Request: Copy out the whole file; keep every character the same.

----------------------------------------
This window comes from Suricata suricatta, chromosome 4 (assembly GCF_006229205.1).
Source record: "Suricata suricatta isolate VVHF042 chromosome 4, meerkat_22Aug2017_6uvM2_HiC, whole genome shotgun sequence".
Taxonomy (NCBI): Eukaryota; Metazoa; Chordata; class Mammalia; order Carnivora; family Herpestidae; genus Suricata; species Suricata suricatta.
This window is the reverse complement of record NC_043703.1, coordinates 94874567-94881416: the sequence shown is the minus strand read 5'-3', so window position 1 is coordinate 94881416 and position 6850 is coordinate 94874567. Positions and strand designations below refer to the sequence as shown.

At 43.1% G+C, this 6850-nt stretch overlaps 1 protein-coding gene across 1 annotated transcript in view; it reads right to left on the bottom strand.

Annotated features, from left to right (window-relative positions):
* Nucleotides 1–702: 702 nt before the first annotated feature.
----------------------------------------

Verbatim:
This window comes from Suricata suricatta, chromosome 4 (assembly GCF_006229205.1).
Source record: "Suricata suricatta isolate VVHF042 chromosome 4, meerkat_22Aug2017_6uvM2_HiC, whole genome shotgun sequence".
Taxonomy (NCBI): Eukaryota; Metazoa; Chordata; class Mammalia; order Carnivora; family Herpestidae; genus Suricata; species Suricata suricatta.
This window is the reverse complement of record NC_043703.1, coordinates 94874567-94881416: the sequence shown is the minus strand read 5'-3', so window position 1 is coordinate 94881416 and position 6850 is coordinate 94874567. Positions and strand designations below refer to the sequence as shown.

At 43.1% G+C, this 6850-nt stretch overlaps 1 protein-coding gene across 1 annotated transcript in view; it reads right to left on the bottom strand.

Annotated features, from left to right (window-relative positions):
* Nucleotides 1–702: 702 nt before the first annotated feature.